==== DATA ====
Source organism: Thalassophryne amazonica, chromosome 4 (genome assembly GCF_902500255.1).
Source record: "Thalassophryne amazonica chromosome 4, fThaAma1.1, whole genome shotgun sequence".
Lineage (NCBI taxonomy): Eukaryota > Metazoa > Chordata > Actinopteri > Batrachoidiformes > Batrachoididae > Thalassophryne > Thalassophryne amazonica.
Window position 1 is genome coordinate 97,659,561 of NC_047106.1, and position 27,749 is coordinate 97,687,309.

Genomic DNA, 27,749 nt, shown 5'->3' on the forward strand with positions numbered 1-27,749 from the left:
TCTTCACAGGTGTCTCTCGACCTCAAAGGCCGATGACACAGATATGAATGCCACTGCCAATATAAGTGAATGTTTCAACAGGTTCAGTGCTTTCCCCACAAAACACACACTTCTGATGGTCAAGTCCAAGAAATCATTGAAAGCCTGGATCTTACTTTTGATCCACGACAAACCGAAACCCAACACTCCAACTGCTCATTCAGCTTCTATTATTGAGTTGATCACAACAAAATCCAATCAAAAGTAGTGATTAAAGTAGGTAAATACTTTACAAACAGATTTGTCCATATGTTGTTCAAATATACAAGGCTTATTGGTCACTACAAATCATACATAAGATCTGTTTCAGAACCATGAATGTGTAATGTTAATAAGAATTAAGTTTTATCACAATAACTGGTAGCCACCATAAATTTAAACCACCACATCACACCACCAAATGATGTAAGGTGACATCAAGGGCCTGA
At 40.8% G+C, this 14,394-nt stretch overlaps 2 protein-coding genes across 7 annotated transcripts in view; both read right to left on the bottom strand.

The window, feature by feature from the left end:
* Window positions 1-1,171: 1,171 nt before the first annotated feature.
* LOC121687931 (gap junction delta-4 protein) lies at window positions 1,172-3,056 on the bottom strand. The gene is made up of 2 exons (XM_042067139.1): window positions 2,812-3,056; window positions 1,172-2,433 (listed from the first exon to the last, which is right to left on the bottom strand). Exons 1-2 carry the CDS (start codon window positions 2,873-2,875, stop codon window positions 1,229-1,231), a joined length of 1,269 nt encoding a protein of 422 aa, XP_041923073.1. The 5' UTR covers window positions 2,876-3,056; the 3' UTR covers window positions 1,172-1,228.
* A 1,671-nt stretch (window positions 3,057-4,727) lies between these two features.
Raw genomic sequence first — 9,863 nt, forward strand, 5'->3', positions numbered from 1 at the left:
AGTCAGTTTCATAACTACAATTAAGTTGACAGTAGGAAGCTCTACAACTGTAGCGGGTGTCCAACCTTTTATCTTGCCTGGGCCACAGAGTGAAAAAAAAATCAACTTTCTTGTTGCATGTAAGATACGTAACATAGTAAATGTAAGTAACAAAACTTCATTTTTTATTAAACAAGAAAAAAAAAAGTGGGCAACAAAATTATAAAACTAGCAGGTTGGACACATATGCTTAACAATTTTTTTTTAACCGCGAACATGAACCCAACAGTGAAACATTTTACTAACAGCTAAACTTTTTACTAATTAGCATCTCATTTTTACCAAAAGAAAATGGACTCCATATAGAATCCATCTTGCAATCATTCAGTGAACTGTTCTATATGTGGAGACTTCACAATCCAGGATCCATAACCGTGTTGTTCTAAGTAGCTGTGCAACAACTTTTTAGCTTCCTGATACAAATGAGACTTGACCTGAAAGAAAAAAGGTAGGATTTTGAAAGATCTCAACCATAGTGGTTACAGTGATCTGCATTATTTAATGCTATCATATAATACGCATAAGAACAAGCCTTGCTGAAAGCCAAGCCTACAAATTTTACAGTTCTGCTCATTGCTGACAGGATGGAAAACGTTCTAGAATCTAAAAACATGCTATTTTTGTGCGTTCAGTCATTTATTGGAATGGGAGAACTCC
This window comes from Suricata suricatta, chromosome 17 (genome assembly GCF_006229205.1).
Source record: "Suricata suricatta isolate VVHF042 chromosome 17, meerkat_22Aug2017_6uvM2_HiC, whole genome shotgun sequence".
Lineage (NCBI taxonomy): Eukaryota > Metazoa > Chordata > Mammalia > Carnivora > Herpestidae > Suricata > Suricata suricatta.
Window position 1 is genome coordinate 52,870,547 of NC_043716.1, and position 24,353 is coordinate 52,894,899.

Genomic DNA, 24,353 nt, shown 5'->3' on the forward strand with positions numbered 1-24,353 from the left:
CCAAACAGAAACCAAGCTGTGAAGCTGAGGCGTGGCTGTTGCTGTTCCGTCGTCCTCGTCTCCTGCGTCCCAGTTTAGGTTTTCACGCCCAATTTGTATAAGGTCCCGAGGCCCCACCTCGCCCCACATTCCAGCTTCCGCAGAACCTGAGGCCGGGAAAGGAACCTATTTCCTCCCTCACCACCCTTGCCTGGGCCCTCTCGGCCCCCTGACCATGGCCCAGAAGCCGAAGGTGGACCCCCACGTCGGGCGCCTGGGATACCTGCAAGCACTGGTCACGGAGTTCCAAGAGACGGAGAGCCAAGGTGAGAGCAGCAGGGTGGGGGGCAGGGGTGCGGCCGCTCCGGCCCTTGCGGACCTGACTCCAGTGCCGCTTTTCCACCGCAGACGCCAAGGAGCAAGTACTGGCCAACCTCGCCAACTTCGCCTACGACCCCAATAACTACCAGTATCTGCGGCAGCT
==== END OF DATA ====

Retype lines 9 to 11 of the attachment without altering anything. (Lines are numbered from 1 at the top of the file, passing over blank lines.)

* Window positions 1-1,171: 1,171 nt before the first annotated feature.
* LOC121687931 (gap junction delta-4 protein) lies at window positions 1,172-3,056 on the bottom strand. The gene is made up of 2 exons (XM_042067139.1): window positions 2,812-3,056; window positions 1,172-2,433 (listed from the first exon to the last, which is right to left on the bottom strand). Exons 1-2 carry the CDS (start codon window positions 2,873-2,875, stop codon window positions 1,229-1,231), a joined length of 1,269 nt encoding a protein of 422 aa, XP_041923073.1. The 5' UTR covers window positions 2,876-3,056; the 3' UTR covers window positions 1,172-1,228.
* A 1,671-nt stretch (window positions 3,057-4,727) lies between these two features.